This is in so many ways a really significant and important release as I shall explain.
I remember when I first read Frank Ll. Harrison’s book Music in Medieval England (Routledge and Kegan Paul 1958). I was excited to read about Nicholas Ludford who seems to have been remarkably prolific and quite a substantial amount of his music survives (which is rare for the period) but whose music it seemed impossible to hear. He wrote, “Ludford’s writing is flowing and sonorous” and he gives several examples of Ludford’s ingenious counterpoint.
Equally helpful as far as this release is concerned, Harrison wrote later (page 376), “The order of Alleluias in Ludford’s cycle of daily lady masses corresponds to that prescribed in the Sarum missal and the method of performance is quite clear, observing the division between solo and chorus (vocal polyphony)”. That is more or less what happens in this new recording under David Swinson.
Ludford, who worked at St. Stephen’s Westminster, now Westminster Palace during the 1520s-1540’ wrote two kinds of masses, Lady Masses which were simply daily masses sung in the crypt of the palace (which you can still visit) and large-scale festal masses, which were sung in the main church above now the Hall. Ten of these masses are known and these latter have received the most attention: first, by Andrew Carwood at the Cardinal’s Music in 1993 Missa Videte Miraculum (ASV GAU 1310), Missa Benedicta et Venerabilis (GAU 132), Missa Laidaverunt Stephanum (GAU 140), and Missa Christi Virgo Dilectissima (GAU 133). These all in 1993-4. Since then Blue Heron under Scott Metcalfe have recorded, with editions by Nick Sandon Missa inclina cor meum (Peterhouse Partbooks Volume 3 (BHCD1004) and Missa Regnum mundi (Volume 2 BHCD 1003).
As fine as these recordings are they all have female voices in the top parts but here in the Missa Dominica we have boys, some fine mature treble voices of the famous Trinity Boy’s Choir with their long and distinguished history. This is, I believe, only the second recording of a Lady Mass - there is another Missa Dominica on the Pierre Verany label - and the first time boys have been recorded singing any Ludford, although its worth pointing out that Christchurch Cathedral Oxford including the boys have recorded masses by Thomas Ashwell, Hugh Aston and Richard Pygott. At various times all contemporaries of Ludford.
Swinson, in his fascinating notes, says that he has put the music together in a ‘loose liturgical context’ by that he means that the supporting pieces on this very well-filled disc – that is plainchants, sequences and carols, would not necessarily have formed a part of the original performance of such a Lady Mass but would have been known to the composer, or that the Sequences and Alleluias chosen are for a variety of other feast days. The Advent carols are especially pleasingly performed.
To give an example of how the antiphony works in a mass movement lets take the Credo. After the opening intonation the long text is divided into sections for three parts: two trebles and the tenor with organ, the tenor and organ and then the three vocal parts a capella. There are also sections for the trebles a capella in something almost akin to the old fauxbourdon style. Interestingly, the Sanctus, Benedictus and Agnus are composed a capella throughout and they are in complete contrast to the rest of the mass being more in the typically highly melismatic style of the period and of Ludford in particular.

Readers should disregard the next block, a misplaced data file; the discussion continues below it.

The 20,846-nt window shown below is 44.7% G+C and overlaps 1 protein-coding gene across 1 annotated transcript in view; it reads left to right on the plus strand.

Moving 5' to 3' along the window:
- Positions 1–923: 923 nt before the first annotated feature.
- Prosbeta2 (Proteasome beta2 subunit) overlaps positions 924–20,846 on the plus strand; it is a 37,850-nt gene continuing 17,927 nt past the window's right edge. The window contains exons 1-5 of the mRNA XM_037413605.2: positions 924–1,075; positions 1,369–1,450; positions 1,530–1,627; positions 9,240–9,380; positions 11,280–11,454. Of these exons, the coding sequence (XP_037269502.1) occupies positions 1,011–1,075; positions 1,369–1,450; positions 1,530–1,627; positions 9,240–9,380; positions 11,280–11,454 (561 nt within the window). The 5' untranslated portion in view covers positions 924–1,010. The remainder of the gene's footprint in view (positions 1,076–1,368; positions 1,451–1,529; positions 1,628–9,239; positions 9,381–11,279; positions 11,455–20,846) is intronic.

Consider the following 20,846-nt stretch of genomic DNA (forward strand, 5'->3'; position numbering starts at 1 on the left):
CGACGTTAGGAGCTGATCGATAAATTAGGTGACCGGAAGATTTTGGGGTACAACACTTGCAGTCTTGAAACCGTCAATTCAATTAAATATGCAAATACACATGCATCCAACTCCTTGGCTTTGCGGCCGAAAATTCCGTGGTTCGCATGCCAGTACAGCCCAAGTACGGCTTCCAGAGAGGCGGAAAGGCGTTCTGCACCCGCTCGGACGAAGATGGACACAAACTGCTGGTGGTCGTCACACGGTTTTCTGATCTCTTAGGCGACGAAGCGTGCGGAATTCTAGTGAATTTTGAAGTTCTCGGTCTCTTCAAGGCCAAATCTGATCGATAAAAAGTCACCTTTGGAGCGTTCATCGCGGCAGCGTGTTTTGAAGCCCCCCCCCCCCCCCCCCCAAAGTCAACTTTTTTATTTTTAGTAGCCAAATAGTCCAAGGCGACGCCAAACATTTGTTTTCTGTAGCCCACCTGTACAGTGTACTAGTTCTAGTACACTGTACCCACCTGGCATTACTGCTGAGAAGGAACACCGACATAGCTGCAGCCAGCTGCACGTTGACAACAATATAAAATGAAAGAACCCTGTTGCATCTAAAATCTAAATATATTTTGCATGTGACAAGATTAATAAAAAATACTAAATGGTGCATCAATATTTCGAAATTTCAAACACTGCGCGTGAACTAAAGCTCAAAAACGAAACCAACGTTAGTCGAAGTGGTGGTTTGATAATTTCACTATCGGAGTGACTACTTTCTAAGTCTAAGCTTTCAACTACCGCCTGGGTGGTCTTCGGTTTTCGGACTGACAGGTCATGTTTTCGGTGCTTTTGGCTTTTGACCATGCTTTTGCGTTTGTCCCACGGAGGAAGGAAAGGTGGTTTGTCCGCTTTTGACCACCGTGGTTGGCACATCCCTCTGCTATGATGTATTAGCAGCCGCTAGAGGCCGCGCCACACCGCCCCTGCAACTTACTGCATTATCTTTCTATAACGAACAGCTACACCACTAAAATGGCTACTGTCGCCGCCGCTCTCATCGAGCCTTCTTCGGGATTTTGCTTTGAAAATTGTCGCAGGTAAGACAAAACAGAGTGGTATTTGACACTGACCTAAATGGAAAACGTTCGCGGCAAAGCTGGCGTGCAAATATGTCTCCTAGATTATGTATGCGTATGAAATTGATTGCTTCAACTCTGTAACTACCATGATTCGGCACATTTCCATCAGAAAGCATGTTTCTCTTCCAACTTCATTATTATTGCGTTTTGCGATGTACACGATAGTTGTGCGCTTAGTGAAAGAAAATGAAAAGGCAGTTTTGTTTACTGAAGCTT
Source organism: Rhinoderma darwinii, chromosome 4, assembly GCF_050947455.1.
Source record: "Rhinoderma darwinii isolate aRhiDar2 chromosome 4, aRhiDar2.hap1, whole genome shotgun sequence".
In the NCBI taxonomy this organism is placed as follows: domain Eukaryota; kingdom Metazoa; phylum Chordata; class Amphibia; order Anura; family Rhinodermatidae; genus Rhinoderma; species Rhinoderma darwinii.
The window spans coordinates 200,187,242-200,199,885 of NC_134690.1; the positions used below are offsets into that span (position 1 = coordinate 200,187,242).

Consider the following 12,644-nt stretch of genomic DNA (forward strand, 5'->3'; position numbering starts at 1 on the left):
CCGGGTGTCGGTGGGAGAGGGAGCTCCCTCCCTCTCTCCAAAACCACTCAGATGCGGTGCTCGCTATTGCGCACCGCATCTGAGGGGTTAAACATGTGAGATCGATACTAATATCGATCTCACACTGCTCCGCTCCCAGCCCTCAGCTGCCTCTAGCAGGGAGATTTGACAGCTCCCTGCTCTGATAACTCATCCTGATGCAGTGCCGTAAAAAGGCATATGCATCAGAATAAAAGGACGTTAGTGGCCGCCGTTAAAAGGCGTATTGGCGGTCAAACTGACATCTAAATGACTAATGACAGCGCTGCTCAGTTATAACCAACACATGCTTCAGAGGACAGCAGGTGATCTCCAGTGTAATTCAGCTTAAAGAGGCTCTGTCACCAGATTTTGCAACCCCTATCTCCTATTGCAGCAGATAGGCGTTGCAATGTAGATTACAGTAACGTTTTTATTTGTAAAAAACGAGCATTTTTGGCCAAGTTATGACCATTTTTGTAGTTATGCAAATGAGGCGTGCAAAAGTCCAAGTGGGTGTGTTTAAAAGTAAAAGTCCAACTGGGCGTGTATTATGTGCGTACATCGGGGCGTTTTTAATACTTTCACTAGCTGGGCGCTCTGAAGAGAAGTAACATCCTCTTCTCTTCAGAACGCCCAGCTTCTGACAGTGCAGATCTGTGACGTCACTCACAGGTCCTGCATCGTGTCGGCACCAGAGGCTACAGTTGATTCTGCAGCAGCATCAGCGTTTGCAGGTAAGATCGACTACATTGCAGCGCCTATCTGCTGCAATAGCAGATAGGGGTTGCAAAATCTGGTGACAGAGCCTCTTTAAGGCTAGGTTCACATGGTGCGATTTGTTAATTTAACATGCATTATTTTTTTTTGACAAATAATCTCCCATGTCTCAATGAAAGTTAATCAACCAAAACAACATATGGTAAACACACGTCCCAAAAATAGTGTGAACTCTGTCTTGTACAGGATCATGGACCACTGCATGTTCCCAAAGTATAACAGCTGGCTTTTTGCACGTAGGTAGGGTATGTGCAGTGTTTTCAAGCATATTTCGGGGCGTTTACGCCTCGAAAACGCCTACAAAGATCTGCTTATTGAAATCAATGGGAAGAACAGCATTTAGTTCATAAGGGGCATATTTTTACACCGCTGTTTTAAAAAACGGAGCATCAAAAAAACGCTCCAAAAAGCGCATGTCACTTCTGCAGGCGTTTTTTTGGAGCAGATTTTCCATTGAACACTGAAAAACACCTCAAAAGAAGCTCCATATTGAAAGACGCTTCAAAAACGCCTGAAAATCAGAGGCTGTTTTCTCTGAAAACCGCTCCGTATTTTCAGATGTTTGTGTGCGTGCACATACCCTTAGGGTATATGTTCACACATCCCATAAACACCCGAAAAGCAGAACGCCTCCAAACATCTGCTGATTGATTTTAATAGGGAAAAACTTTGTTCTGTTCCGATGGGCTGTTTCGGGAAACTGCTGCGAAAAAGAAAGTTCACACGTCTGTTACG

After the Credo there is a well thought out organ improvisation based on the Felix namque plainchant. It seems certain that composers like Redford, Blitheman and Tallis would have done similarly as composed examples of their work are to be found, for example even in the Fitzwilliam Virginal Book. But here Lewis Brito-Babapulle improvises in a more modern language. And after the Benedictus comes the setting of Candlemass by Graham Lack. This is a stark, wintry but very effective setting and fits in well as does the rather pointed setting of Psalm 23 for unison voices and organ by Kenneth Leighton the former work however has a wonderful extra soundworld because the CD, as can be seen above, has the fascinating extra colour of a team of hand bell ringers. There is a colour photo of the whole group but only six were used for the recording. Lack’s piece sets them against the organ and the treble voices including solo passages. Later the handbells also repeat the Beata Viscera that we first hear on the voices.
It could be argued that the performance of the polyphony is a little cautious and steady but the singing, especially of the boys is of the topmost quality. This would have been unfamiliar music to them, the early Tudor style likewise and it’s very impressive how David Swinson extracts from them a precise, clear and well-articulated sound with almost perfect intonation. The musicianship demonstrated is of the highest quality and the recording superbly focused. I also like the processional idea at the start and the recessional effect during the final Alma redmptoris Mater plainchant.
I wonder why this very wonderfully well-filled disc and very British choir had to be recorded in Germany on a German label? Nevertheless, when the time comes this will be one of my recordings of the year.
1. Processional : Gaude, Gaude, Gaude Maria
2. Square Le Roy (handbells)-
3. LUDFORD:Kyrie from the Missa Dominica
4. Square Le Roy (handbells)
7. ANON : There is no Rose of Swych Vertu
9. ANON: Angelus ad Virginem
14. Graham LACK (b.1954) Candlemas
15. Agnus dei
16. Kenneth LEIGHTON (1929-1988) The Lord is my Shepherd
17. Beata Viscera
18. Beata Viscera (handbells)
19. Alma Redemptoris Mater